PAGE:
Crafting Community: Instax Locker Decorating
Welcome to a new guest post series called Crafting Community, with me, Stacey Shapiro. I work in a standalone library in central Jersey, but we are fortunate in that every year we can apply for a grant from Union County, the county we reside in. This year, we’re planning to use that money to create a Crafting Community. Cranford is a town with a strong downtown shopping area and lots of local businesses to partner with, so the children’s librarian, Lauren Antolino, came up with the idea of Crafting Community to pay local businesses to host workshops for our patrons. Most of the money will go towards that, but the first big expenditure was Instax cameras.
I first learned about the possibilities of crafting with Instax photos from this blog, and I’ve wanted to do programs with them since then, but haven’t had the funds. The cameras themselves are $50, plus film which you will go through quickly. Luckily, our cameras arrived in plenty of time for the first Instax program.
Instax locker decorating
- Instax cameras (I purchased 6)
- Instax film
- Washi tape
- Roll of magnets to cut
- Color lenses
Stickers and other decorations would have been ideal, too.
Step One: Show the teens how the cameras work, turning them on and turning them off. Make sure to take out the film cover prior to any programming (the first photo is always the cover). Then let them loose! I had a limited quantity of film so I tried to limit them to two apiece, but they were quickly overrunning me. I had enough film for them to all go home with several magnets.
Step Two: Let the film develop. Instax photos don’t need shaking like a Polaroid; it’s easiest to put them down on a table and leave them. Only start decorating once they’ve developed which should be fairly quickly, or else the inks might get squeezed out.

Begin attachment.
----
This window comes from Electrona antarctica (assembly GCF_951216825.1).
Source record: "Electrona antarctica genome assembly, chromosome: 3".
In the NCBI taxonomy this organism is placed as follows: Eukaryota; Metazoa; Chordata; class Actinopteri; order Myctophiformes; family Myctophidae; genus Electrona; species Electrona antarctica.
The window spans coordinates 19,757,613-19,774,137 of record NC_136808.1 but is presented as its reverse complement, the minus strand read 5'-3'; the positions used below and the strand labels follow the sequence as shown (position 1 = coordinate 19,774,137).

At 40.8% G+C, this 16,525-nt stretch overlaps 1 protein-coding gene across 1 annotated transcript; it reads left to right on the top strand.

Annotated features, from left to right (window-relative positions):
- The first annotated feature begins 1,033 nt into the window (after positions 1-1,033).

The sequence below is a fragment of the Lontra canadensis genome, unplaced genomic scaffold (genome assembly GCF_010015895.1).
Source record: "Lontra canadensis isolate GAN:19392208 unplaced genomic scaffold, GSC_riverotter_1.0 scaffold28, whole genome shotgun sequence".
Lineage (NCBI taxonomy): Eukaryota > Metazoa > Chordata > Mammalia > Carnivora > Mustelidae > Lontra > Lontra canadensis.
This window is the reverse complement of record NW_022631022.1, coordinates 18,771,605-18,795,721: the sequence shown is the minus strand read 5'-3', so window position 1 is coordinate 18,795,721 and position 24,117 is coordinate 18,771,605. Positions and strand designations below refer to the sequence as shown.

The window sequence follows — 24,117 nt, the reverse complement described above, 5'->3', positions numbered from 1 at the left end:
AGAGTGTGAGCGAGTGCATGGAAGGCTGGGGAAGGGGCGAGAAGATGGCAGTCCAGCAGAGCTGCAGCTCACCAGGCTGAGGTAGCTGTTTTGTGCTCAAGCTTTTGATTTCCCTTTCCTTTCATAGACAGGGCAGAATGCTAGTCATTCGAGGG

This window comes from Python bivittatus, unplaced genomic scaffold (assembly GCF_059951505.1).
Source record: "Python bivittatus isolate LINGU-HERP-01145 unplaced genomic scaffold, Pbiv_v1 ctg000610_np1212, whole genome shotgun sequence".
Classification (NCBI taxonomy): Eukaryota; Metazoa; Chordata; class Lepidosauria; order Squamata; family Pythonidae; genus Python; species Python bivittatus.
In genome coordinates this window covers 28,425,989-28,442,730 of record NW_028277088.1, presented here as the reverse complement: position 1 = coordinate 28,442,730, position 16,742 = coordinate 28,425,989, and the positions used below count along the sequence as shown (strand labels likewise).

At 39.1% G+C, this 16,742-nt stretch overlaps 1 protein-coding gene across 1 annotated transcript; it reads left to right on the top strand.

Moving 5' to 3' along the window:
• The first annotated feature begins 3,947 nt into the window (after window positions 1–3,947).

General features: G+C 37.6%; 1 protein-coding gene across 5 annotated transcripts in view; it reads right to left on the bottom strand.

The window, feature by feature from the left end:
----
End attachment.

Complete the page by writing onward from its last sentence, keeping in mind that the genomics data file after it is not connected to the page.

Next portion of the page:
Step Three: Cut out squares of magnets for them to stick on the backs of the photos, and voila, they have magnets to decorate their locker!
I was cautious about how receptive the teens would be to the Instax format, but several teens had their own at home, and they had their friends there and took a bunch of pictures of each other and themselves. All of the teens had fun, and really enjoyed decorating the photos with washi tape. Several didn’t develop at all, and a teen drew on them with Sharpie and took those home as well, so they weren’t wasted. Towards the end of the program, we had one picture left and a kid’s finger slipped and took an accidental, artsy shot and then we were out. But the teens were definitely interested, and they want more crafty programs like this one.
Stacey Shapiro is a teen librarian in Cranford, New Jersey, a cat mom, and a BTS fan. She was a 2019 ALA Emerging Leader and is currently serving on the Printz 2020 committee. When she has any free time, she’s playing Breath of the Wild on the Switch.
More on the Instax Mini at TLT
Filed under: Teen Programming
About Robin Willis
After working in middle school libraries for over 20 years, Robin Willis now works in a public library system in Maryland.
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